A will is an effective estate planning tool a person can use to outline their last wishes before their death. It is a legal document, and while it should be valid and legally enforceable, that does not necessarily mean you cannot challenge it. If you have a legitimate reason and right to question the will your loved one left behind, you can contest it.
People who have the legal right to contest a will are those who will or have the potential to benefit from it. It could be a beneficiary or a would-be beneficiary, basically anyone whose life could be directly affected by the will.
What are the reasons for challenging a will?
A testator is a person who owns and creates a will. A will allows the testator to assign an executor to administer the will and designate the people who will benefit from it or not. Before an executor can carry out the instructions in the will, the probate process must validate the last will and testament. If you are a beneficiary or have the legitimate right to the estate, here are reasons you might want to challenge a will:
- You believe the testator was under duress when they created the will
- The testator may not have been mentally competent at the time they made the will
- The testator could have been under the influence of alcohol or controlled substances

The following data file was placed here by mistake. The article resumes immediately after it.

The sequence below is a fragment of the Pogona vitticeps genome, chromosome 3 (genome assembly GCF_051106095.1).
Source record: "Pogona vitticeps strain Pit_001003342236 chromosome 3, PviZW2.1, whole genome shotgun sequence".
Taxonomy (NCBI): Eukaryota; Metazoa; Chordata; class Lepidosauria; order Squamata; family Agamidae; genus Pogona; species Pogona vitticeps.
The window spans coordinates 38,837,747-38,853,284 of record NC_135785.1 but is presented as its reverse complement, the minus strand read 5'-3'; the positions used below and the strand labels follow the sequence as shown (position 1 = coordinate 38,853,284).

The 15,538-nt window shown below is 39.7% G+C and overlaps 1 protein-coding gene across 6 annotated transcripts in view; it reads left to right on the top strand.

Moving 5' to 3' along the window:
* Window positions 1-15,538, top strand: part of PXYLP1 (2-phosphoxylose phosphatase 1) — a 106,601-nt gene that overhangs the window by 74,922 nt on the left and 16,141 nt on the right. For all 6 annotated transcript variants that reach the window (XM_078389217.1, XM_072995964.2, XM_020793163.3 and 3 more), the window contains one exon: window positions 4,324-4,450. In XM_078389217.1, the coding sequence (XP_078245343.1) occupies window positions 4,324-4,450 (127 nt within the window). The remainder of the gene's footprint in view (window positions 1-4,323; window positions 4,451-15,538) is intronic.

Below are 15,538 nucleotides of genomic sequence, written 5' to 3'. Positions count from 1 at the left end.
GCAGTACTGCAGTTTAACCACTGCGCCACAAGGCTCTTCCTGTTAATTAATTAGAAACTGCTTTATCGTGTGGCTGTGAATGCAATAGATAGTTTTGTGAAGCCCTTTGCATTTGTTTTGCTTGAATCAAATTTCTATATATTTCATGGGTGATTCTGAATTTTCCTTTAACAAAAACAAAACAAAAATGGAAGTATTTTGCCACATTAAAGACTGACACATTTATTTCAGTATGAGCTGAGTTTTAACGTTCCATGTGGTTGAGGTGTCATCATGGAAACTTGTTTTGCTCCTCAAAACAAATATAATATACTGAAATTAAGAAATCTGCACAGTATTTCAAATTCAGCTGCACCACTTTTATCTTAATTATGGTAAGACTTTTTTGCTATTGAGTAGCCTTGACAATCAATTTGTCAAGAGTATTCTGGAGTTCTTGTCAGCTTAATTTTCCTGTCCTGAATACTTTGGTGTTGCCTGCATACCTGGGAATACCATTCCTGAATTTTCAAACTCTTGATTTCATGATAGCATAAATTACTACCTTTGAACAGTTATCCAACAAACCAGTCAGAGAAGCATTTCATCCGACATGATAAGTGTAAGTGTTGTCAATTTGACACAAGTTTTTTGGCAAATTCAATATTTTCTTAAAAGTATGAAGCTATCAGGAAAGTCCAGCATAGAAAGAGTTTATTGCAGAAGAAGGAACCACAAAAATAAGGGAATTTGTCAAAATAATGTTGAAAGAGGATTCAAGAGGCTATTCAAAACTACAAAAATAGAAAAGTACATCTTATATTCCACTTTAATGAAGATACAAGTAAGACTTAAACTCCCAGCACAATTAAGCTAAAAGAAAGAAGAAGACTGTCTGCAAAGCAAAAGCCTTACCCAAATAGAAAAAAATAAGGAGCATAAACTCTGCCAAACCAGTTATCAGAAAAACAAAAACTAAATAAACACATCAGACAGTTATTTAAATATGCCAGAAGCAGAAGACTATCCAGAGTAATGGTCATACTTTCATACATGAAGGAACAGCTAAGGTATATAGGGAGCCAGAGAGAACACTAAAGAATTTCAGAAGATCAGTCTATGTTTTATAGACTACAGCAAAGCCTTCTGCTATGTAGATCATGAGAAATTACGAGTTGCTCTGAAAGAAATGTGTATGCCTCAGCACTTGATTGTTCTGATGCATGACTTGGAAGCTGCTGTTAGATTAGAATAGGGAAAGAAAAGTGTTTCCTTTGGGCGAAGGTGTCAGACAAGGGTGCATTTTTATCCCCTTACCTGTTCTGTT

- The will is not legally valid
- You have reason to believe the will is fraudulent
North Dakota has specific laws to determine the validity of a will. It needs witnesses. The testator must be of legal age. The testator must be of sound mind and body before signing a will. If you suspect another beneficiary influenced the provisions and conditions in the will, you have all the right to challenge it.
Do you want to contest the will?
After reviewing the reasons above, you may have finally decided to challenge the will in probate court. States have a statute of limitations describing when and how a person can do so. You might want to act immediately but do not do so recklessly. You must file a petition and gather evidence to support your grounds for contestation.
You have already lost a loved one. You would not want their legacy tarnished by the undue influence of another person, even when that person is your own family.